What type of cities do we want our children to grow up in? Car-dominated, noisy, polluted and devoid of nature? Or walkable, welcoming, and green? As the climate crisis and urbanisation escalate, cities urgently need to become more inclusive and sustainable. This book reveals how seeing cities through the eyes of children strengthens the case for planning and transportation policies that work for people of all ages, and for the planet. It shows how urban designers and city planners can incorporate child friendly insights and ideas into their masterplans, public spaces and streetscapes. Healthier children mean happier families, stronger communities, greener neighbourhoods, and an economy focused on the long-term. Make cities better for everyone.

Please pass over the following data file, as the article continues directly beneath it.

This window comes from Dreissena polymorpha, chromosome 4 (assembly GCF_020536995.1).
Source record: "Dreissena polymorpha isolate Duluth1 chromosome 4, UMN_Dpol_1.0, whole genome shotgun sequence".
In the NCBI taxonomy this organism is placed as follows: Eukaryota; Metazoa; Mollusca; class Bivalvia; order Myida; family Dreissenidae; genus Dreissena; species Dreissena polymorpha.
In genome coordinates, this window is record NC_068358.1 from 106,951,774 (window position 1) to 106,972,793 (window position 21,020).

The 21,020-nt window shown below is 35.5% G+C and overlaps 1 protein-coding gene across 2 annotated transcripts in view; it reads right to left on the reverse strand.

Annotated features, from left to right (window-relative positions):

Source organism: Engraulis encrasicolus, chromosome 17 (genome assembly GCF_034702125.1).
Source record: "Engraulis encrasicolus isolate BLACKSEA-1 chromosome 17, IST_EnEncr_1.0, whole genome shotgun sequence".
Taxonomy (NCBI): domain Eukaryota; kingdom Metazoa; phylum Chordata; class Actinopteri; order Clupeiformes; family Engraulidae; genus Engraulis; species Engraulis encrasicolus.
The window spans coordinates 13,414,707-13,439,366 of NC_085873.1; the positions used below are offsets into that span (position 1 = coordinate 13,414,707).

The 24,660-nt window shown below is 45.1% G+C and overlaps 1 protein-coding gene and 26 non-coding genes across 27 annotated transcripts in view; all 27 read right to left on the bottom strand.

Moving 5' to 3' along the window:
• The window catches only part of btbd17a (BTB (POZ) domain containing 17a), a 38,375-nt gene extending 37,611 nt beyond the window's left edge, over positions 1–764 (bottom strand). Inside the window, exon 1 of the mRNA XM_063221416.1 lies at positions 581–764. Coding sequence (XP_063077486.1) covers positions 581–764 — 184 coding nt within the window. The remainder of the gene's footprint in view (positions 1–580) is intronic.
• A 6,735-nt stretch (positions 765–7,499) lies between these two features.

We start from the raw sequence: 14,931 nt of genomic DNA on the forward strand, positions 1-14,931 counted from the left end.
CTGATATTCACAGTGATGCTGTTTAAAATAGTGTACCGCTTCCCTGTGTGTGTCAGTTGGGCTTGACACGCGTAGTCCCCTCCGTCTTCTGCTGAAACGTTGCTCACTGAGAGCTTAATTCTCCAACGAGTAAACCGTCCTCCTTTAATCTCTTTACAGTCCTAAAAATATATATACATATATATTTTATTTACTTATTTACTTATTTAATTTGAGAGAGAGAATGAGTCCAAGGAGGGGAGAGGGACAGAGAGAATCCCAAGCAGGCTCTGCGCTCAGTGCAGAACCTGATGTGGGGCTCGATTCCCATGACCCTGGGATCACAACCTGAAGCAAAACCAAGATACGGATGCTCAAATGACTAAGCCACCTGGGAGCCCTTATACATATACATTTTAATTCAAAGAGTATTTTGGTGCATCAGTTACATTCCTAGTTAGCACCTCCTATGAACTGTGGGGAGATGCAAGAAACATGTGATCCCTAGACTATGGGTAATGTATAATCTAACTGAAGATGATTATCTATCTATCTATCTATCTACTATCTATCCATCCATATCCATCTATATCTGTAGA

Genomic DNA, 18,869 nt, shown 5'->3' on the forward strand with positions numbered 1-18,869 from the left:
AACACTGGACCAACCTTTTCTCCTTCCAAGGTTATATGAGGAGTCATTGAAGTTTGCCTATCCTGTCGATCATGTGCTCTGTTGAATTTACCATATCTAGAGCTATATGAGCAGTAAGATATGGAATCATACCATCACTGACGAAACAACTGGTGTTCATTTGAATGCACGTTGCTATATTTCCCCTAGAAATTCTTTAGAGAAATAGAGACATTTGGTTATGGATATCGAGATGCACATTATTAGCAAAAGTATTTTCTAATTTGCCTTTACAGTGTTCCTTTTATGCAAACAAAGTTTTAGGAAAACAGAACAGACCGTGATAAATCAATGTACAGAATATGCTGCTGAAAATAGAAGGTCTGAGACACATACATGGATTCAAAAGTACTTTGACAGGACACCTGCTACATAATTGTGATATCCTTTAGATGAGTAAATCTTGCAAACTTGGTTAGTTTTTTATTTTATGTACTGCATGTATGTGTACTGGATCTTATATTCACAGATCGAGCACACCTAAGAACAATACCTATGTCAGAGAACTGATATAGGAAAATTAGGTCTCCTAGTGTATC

Table of Contents
1. Urban Planning and Children 2. What is Child-Friendly Urban Planning and Why Does it Matter? 3. Transforming A Failing City 4. Child-Friendly Cities Around the World 5. Making it Happen: Principles, Building Blocks and Tools 6. What Next?
Tim Gill is an independent scholar and consultant based in London whose work focuses on children’s play, free time and planning. He is former director of the Children’s Play Council (now Play England) and a Built Environment Enabler for the Design Council. The New York Times described his 2007 book No Fear: Growing Up in a Risk-Averse Society as “a handbook for the movement for freer, riskier play".